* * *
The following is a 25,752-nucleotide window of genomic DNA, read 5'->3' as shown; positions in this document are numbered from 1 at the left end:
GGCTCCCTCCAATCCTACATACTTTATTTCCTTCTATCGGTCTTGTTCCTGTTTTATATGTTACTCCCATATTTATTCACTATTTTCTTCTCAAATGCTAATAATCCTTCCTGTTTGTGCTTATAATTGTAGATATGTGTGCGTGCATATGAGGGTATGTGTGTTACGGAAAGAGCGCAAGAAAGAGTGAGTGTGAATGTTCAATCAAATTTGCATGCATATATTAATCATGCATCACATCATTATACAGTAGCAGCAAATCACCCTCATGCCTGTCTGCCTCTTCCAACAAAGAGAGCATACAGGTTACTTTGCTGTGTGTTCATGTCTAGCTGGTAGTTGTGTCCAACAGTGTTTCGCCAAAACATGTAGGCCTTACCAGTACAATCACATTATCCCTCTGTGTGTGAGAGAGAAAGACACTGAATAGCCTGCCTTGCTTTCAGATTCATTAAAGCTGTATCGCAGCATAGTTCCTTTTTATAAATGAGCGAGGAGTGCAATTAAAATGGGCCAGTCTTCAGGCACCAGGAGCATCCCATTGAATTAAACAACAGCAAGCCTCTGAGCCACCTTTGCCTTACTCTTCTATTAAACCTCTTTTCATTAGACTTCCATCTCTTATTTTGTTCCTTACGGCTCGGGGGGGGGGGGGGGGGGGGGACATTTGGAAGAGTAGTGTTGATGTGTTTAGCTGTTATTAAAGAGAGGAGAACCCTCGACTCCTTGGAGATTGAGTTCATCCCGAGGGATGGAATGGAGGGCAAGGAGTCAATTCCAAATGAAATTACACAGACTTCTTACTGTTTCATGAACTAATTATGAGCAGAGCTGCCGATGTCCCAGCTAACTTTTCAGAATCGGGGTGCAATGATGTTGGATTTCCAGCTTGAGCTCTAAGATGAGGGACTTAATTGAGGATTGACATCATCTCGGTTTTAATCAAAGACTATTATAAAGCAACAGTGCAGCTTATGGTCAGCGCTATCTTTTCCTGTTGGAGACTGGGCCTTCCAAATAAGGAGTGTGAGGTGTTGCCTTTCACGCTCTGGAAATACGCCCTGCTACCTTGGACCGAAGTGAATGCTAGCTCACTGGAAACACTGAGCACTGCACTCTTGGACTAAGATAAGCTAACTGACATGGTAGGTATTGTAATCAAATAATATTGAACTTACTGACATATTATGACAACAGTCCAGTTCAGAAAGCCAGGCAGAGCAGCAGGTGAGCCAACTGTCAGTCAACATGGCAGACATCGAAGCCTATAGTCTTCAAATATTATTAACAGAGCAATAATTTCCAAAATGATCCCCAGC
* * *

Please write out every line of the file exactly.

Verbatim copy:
The following is a 25,752-nucleotide window of genomic DNA, read 5'->3' as shown; positions in this document are numbered from 1 at the left end:
GGCTCCCTCCAATCCTACATACTTTATTTCCTTCTATCGGTCTTGTTCCTGTTTTATATGTTACTCCCATATTTATTCACTATTTTCTTCTCAAATGCTAATAATCCTTCCTGTTTGTGCTTATAATTGTAGATATGTGTGCGTGCATATGAGGGTATGTGTGTTACGGAAAGAGCGCAAGAAAGAGTGAGTGTGAATGTTCAATCAAATTTGCATGCATATATTAATCATGCATCACATCATTATACAGTAGCAGCAAATCACCCTCATGCCTGTCTGCCTCTTCCAACAAAGAGAGCATACAGGTTACTTTGCTGTGTGTTCATGTCTAGCTGGTAGTTGTGTCCAACAGTGTTTCGCCAAAACATGTAGGCCTTACCAGTACAATCACATTATCCCTCTGTGTGTGAGAGAGAAAGACACTGAATAGCCTGCCTTGCTTTCAGATTCATTAAAGCTGTATCGCAGCATAGTTCCTTTTTATAAATGAGCGAGGAGTGCAATTAAAATGGGCCAGTCTTCAGGCACCAGGAGCATCCCATTGAATTAAACAACAGCAAGCCTCTGAGCCACCTTTGCCTTACTCTTCTATTAAACCTCTTTTCATTAGACTTCCATCTCTTATTTTGTTCCTTACGGCTCGGGGGGGGGGGGGGGGGGGGGACATTTGGAAGAGTAGTGTTGATGTGTTTAGCTGTTATTAAAGAGAGGAGAACCCTCGACTCCTTGGAGATTGAGTTCATCCCGAGGGATGGAATGGAGGGCAAGGAGTCAATTCCAAATGAAATTACACAGACTTCTTACTGTTTCATGAACTAATTATGAGCAGAGCTGCCGATGTCCCAGCTAACTTTTCAGAATCGGGGTGCAATGATGTTGGATTTCCAGCTTGAGCTCTAAGATGAGGGACTTAATTGAGGATTGACATCATCTCGGTTTTAATCAAAGACTATTATAAAGCAACAGTGCAGCTTATGGTCAGCGCTATCTTTTCCTGTTGGAGACTGGGCCTTCCAAATAAGGAGTGTGAGGTGTTGCCTTTCACGCTCTGGAAATACGCCCTGCTACCTTGGACCGAAGTGAATGCTAGCTCACTGGAAACACTGAGCACTGCACTCTTGGACTAAGATAAGCTAACTGACATGGTAGGTATTGTAATCAAATAATATTGAACTTACTGACATATTATGACAACAGTCCAGTTCAGAAAGCCAGGCAGAGCAGCAGGTGAGCCAACTGTCAGTCAACATGGCAGACATCGAAGCCTATAGTCTTCAAATATTATTAACAGAGCAATAATTTCCAAAATGATCCCCAGC